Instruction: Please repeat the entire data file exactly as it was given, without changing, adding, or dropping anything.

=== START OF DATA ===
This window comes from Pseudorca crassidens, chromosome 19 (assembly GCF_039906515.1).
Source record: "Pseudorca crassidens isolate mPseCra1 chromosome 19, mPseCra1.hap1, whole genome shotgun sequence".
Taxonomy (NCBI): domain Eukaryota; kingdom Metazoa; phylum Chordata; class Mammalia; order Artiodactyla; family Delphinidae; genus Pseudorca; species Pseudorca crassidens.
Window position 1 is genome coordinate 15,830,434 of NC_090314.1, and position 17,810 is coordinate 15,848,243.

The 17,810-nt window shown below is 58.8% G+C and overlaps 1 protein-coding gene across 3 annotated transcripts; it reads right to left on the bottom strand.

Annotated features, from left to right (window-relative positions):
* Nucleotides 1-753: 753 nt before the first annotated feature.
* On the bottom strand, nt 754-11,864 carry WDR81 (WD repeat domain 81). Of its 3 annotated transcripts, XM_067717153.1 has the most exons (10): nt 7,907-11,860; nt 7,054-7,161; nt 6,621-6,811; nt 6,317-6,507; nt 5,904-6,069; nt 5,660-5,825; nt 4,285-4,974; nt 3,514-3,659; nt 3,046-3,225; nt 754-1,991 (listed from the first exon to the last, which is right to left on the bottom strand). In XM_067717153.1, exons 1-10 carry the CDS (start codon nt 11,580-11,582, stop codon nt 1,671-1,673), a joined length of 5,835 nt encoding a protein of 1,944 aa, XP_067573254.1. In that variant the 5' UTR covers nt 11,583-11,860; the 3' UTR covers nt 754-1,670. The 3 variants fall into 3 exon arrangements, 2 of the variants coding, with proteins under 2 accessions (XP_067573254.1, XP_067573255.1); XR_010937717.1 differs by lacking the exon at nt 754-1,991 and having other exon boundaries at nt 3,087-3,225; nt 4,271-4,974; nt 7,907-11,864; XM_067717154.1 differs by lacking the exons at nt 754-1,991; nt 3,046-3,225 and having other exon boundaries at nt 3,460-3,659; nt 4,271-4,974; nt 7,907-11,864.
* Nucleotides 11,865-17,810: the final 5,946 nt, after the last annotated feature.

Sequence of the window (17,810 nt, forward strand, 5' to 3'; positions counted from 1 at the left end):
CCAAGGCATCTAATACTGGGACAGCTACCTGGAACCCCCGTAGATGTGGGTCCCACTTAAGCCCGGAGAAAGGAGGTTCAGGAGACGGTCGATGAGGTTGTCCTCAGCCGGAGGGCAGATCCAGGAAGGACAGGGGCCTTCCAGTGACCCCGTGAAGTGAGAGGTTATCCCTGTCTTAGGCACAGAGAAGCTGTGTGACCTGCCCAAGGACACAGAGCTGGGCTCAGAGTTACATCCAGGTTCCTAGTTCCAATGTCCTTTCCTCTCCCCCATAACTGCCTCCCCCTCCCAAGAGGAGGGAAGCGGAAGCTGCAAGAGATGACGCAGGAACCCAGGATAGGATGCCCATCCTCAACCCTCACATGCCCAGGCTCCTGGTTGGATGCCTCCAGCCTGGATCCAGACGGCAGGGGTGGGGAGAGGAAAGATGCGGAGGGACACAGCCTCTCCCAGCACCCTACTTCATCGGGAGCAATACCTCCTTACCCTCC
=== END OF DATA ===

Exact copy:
This window comes from Pseudorca crassidens, chromosome 19 (assembly GCF_039906515.1).
Source record: "Pseudorca crassidens isolate mPseCra1 chromosome 19, mPseCra1.hap1, whole genome shotgun sequence".
Taxonomy (NCBI): domain Eukaryota; kingdom Metazoa; phylum Chordata; class Mammalia; order Artiodactyla; family Delphinidae; genus Pseudorca; species Pseudorca crassidens.
Window position 1 is genome coordinate 15,830,434 of NC_090314.1, and position 17,810 is coordinate 15,848,243.

The 17,810-nt window shown below is 58.8% G+C and overlaps 1 protein-coding gene across 3 annotated transcripts; it reads right to left on the bottom strand.

Annotated features, from left to right (window-relative positions):
* Nucleotides 1-753: 753 nt before the first annotated feature.
* On the bottom strand, nt 754-11,864 carry WDR81 (WD repeat domain 81). Of its 3 annotated transcripts, XM_067717153.1 has the most exons (10): nt 7,907-11,860; nt 7,054-7,161; nt 6,621-6,811; nt 6,317-6,507; nt 5,904-6,069; nt 5,660-5,825; nt 4,285-4,974; nt 3,514-3,659; nt 3,046-3,225; nt 754-1,991 (listed from the first exon to the last, which is right to left on the bottom strand). In XM_067717153.1, exons 1-10 carry the CDS (start codon nt 11,580-11,582, stop codon nt 1,671-1,673), a joined length of 5,835 nt encoding a protein of 1,944 aa, XP_067573254.1. In that variant the 5' UTR covers nt 11,583-11,860; the 3' UTR covers nt 754-1,670. The 3 variants fall into 3 exon arrangements, 2 of the variants coding, with proteins under 2 accessions (XP_067573254.1, XP_067573255.1); XR_010937717.1 differs by lacking the exon at nt 754-1,991 and having other exon boundaries at nt 3,087-3,225; nt 4,271-4,974; nt 7,907-11,864; XM_067717154.1 differs by lacking the exons at nt 754-1,991; nt 3,046-3,225 and having other exon boundaries at nt 3,460-3,659; nt 4,271-4,974; nt 7,907-11,864.
* Nucleotides 11,865-17,810: the final 5,946 nt, after the last annotated feature.

Sequence of the window (17,810 nt, forward strand, 5' to 3'; positions counted from 1 at the left end):
CCAAGGCATCTAATACTGGGACAGCTACCTGGAACCCCCGTAGATGTGGGTCCCACTTAAGCCCGGAGAAAGGAGGTTCAGGAGACGGTCGATGAGGTTGTCCTCAGCCGGAGGGCAGATCCAGGAAGGACAGGGGCCTTCCAGTGACCCCGTGAAGTGAGAGGTTATCCCTGTCTTAGGCACAGAGAAGCTGTGTGACCTGCCCAAGGACACAGAGCTGGGCTCAGAGTTACATCCAGGTTCCTAGTTCCAATGTCCTTTCCTCTCCCCCATAACTGCCTCCCCCTCCCAAGAGGAGGGAAGCGGAAGCTGCAAGAGATGACGCAGGAACCCAGGATAGGATGCCCATCCTCAACCCTCACATGCCCAGGCTCCTGGTTGGATGCCTCCAGCCTGGATCCAGACGGCAGGGGTGGGGAGAGGAAAGATGCGGAGGGACACAGCCTCTCCCAGCACCCTACTTCATCGGGAGCAATACCTCCTTACCCTCC